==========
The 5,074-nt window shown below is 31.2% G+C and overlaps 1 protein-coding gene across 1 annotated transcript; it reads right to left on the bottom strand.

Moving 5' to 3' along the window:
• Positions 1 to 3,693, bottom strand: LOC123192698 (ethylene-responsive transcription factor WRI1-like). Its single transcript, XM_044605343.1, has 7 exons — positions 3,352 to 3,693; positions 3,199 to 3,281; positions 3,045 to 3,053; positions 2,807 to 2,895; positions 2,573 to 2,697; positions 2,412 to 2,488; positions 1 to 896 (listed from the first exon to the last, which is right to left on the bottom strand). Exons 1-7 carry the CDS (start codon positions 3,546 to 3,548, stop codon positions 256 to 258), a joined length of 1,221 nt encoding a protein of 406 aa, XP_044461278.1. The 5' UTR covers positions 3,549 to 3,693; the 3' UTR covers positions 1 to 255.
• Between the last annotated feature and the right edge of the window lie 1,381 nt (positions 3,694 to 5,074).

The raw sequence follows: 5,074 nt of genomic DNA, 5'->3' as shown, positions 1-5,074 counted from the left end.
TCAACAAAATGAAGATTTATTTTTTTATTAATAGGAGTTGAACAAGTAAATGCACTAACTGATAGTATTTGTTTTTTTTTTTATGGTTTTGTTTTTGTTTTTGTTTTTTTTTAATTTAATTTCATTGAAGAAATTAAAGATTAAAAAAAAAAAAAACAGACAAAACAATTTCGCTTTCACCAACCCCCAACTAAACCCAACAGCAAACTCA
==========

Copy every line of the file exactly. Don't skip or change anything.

The 5,074-nt window shown below is 31.2% G+C and overlaps 1 protein-coding gene across 1 annotated transcript; it reads right to left on the bottom strand.

Moving 5' to 3' along the window:
• Positions 1 to 3,693, bottom strand: LOC123192698 (ethylene-responsive transcription factor WRI1-like). Its single transcript, XM_044605343.1, has 7 exons — positions 3,352 to 3,693; positions 3,199 to 3,281; positions 3,045 to 3,053; positions 2,807 to 2,895; positions 2,573 to 2,697; positions 2,412 to 2,488; positions 1 to 896 (listed from the first exon to the last, which is right to left on the bottom strand). Exons 1-7 carry the CDS (start codon positions 3,546 to 3,548, stop codon positions 256 to 258), a joined length of 1,221 nt encoding a protein of 406 aa, XP_044461278.1. The 5' UTR covers positions 3,549 to 3,693; the 3' UTR covers positions 1 to 255.
• Between the last annotated feature and the right edge of the window lie 1,381 nt (positions 3,694 to 5,074).

The raw sequence follows: 5,074 nt of genomic DNA, 5'->3' as shown, positions 1-5,074 counted from the left end.
TCAACAAAATGAAGATTTATTTTTTTATTAATAGGAGTTGAACAAGTAAATGCACTAACTGATAGTATTTGTTTTTTTTTTTATGGTTTTGTTTTTGTTTTTGTTTTTTTTTAATTTAATTTCATTGAAGAAATTAAAGATTAAAAAAAAAAAAAACAGACAAAACAATTTCGCTTTCACCAACCCCCAACTAAACCCAACAGCAAACTCA